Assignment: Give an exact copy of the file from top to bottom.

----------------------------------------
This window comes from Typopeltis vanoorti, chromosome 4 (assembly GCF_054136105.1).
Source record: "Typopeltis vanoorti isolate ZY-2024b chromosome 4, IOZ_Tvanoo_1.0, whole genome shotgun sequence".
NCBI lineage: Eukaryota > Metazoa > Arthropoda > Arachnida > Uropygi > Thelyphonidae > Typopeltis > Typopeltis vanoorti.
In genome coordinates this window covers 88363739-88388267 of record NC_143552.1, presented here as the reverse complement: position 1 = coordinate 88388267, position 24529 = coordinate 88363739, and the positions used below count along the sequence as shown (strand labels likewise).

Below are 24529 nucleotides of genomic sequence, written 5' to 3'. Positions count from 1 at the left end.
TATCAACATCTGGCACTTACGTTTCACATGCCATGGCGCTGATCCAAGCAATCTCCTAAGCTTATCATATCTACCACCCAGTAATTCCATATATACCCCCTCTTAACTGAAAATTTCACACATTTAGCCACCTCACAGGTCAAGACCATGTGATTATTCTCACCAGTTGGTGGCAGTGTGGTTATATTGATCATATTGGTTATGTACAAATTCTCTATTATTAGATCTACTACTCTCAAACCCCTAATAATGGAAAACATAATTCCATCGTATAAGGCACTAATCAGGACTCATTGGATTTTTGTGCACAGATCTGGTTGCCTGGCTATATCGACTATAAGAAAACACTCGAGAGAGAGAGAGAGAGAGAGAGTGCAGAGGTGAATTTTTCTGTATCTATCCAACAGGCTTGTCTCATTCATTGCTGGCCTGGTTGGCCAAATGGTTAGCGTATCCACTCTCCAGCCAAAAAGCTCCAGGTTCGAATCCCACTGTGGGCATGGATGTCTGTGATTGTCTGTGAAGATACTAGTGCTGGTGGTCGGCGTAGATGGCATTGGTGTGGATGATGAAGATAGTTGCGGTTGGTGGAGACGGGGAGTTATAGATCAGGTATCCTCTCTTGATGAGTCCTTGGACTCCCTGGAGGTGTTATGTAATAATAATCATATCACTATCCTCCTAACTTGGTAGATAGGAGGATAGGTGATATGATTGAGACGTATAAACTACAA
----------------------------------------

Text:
This window comes from Typopeltis vanoorti, chromosome 4 (assembly GCF_054136105.1).
Source record: "Typopeltis vanoorti isolate ZY-2024b chromosome 4, IOZ_Tvanoo_1.0, whole genome shotgun sequence".
NCBI lineage: Eukaryota > Metazoa > Arthropoda > Arachnida > Uropygi > Thelyphonidae > Typopeltis > Typopeltis vanoorti.
In genome coordinates this window covers 88363739-88388267 of record NC_143552.1, presented here as the reverse complement: position 1 = coordinate 88388267, position 24529 = coordinate 88363739, and the positions used below count along the sequence as shown (strand labels likewise).

Below are 24529 nucleotides of genomic sequence, written 5' to 3'. Positions count from 1 at the left end.
TATCAACATCTGGCACTTACGTTTCACATGCCATGGCGCTGATCCAAGCAATCTCCTAAGCTTATCATATCTACCACCCAGTAATTCCATATATACCCCCTCTTAACTGAAAATTTCACACATTTAGCCACCTCACAGGTCAAGACCATGTGATTATTCTCACCAGTTGGTGGCAGTGTGGTTATATTGATCATATTGGTTATGTACAAATTCTCTATTATTAGATCTACTACTCTCAAACCCCTAATAATGGAAAACATAATTCCATCGTATAAGGCACTAATCAGGACTCATTGGATTTTTGTGCACAGATCTGGTTGCCTGGCTATATCGACTATAAGAAAACACTCGAGAGAGAGAGAGAGAGAGAGAGTGCAGAGGTGAATTTTTCTGTATCTATCCAACAGGCTTGTCTCATTCATTGCTGGCCTGGTTGGCCAAATGGTTAGCGTATCCACTCTCCAGCCAAAAAGCTCCAGGTTCGAATCCCACTGTGGGCATGGATGTCTGTGATTGTCTGTGAAGATACTAGTGCTGGTGGTCGGCGTAGATGGCATTGGTGTGGATGATGAAGATAGTTGCGGTTGGTGGAGACGGGGAGTTATAGATCAGGTATCCTCTCTTGATGAGTCCTTGGACTCCCTGGAGGTGTTATGTAATAATAATCATATCACTATCCTCCTAACTTGGTAGATAGGAGGATAGGTGATATGATTGAGACGTATAAACTACAA